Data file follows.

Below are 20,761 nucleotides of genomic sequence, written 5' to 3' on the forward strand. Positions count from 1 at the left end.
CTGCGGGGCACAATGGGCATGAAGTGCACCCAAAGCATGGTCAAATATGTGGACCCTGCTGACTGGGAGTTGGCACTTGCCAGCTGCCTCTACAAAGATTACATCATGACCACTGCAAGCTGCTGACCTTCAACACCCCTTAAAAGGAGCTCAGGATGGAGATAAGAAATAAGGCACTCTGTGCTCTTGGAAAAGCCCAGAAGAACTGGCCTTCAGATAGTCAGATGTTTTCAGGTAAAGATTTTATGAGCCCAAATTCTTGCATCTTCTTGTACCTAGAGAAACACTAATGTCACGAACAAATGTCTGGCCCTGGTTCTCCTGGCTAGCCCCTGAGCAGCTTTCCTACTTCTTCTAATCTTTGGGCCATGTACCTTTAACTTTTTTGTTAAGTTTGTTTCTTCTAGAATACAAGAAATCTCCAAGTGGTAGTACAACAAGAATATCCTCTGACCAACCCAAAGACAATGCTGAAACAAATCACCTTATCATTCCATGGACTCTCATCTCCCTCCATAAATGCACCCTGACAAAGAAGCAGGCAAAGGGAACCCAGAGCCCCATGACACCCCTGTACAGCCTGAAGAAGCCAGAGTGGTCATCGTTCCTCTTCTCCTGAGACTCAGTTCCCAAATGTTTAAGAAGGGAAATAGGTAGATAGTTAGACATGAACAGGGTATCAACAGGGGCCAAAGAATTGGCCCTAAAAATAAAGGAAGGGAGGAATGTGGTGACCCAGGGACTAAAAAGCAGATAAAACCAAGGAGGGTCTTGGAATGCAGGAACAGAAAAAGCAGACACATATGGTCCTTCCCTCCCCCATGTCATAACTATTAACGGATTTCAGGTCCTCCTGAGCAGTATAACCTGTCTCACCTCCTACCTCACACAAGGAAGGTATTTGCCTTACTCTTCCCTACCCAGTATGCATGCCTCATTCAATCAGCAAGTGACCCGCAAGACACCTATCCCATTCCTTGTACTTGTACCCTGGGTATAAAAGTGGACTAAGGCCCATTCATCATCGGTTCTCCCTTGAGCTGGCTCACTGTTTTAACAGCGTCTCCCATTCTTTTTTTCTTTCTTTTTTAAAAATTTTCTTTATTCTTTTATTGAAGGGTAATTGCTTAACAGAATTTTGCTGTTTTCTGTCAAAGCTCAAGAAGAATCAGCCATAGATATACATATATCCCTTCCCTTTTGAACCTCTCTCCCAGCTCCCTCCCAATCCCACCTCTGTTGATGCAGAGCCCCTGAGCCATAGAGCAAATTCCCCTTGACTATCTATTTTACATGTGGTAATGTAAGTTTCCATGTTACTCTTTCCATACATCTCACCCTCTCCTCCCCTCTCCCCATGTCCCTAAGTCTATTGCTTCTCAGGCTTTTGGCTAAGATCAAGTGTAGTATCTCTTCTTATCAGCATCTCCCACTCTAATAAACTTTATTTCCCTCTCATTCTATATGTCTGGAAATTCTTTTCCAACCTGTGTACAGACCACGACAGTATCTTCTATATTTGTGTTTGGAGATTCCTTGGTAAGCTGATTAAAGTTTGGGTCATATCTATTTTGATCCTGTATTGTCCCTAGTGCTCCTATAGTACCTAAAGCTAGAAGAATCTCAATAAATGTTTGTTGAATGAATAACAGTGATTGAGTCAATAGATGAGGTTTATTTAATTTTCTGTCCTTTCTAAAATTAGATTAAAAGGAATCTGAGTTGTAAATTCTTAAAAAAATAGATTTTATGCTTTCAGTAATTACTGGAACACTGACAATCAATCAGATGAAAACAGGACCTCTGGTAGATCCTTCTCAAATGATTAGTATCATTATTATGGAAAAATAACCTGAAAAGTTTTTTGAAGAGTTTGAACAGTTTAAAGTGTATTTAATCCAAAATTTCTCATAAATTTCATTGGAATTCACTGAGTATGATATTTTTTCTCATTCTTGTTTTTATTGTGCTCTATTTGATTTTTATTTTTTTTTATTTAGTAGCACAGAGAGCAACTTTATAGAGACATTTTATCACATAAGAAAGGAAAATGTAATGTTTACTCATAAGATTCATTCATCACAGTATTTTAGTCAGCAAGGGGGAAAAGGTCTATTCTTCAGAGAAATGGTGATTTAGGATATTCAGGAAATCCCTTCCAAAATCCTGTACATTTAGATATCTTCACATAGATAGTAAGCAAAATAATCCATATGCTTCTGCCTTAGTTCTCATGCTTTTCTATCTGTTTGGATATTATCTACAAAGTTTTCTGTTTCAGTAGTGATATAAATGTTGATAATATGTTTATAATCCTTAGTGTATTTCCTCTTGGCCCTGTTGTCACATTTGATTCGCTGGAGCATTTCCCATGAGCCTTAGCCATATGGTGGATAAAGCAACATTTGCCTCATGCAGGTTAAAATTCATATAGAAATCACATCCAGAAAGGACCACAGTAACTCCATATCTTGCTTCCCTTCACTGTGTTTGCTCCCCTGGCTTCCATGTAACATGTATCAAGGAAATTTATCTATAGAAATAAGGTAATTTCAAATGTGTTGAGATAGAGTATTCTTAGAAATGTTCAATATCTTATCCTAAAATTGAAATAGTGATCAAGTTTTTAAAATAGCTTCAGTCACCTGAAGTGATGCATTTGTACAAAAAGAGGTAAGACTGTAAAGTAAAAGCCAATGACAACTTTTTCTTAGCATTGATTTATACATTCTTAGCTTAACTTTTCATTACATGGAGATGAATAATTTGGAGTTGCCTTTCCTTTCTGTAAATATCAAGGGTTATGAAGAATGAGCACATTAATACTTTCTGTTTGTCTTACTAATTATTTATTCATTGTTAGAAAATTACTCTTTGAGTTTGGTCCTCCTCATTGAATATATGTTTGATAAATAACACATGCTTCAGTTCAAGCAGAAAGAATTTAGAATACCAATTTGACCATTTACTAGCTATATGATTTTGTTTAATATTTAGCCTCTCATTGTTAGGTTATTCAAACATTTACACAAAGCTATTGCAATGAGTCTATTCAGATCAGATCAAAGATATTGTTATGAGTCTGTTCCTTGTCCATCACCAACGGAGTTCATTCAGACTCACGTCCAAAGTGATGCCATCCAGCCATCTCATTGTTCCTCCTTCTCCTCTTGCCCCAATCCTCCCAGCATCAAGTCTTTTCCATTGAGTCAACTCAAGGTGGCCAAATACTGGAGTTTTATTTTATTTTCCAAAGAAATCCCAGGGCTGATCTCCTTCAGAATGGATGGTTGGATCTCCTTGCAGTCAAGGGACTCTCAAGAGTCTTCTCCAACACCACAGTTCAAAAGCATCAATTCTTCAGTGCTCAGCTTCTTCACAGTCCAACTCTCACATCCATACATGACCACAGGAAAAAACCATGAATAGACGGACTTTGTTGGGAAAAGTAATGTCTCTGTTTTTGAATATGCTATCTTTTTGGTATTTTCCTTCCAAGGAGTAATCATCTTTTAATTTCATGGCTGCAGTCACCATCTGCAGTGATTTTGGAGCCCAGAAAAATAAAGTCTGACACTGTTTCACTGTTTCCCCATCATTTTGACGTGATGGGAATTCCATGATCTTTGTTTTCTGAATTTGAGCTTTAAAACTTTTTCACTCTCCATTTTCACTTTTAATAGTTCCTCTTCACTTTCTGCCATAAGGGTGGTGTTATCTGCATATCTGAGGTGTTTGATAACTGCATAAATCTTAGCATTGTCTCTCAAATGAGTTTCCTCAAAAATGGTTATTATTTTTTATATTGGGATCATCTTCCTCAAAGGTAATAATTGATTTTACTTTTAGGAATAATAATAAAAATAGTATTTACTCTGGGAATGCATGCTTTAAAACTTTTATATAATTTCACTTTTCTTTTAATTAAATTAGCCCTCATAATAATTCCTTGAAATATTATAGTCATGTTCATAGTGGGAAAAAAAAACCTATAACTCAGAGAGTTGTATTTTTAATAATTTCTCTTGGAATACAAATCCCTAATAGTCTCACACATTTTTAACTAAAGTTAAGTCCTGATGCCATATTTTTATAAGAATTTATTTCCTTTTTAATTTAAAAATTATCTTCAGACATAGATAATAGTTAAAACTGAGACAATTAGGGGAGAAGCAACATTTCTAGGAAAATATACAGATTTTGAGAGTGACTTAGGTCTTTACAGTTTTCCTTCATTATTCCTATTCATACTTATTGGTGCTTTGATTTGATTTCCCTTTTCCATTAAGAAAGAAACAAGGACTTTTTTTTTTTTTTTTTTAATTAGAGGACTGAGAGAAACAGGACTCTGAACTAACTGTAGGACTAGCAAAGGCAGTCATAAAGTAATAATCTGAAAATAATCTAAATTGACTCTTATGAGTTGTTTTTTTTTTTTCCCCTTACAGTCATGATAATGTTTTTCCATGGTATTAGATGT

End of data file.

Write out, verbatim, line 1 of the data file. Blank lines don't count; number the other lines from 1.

Below are 20,761 nucleotides of genomic sequence, written 5' to 3' on the forward strand. Positions count from 1 at the left end.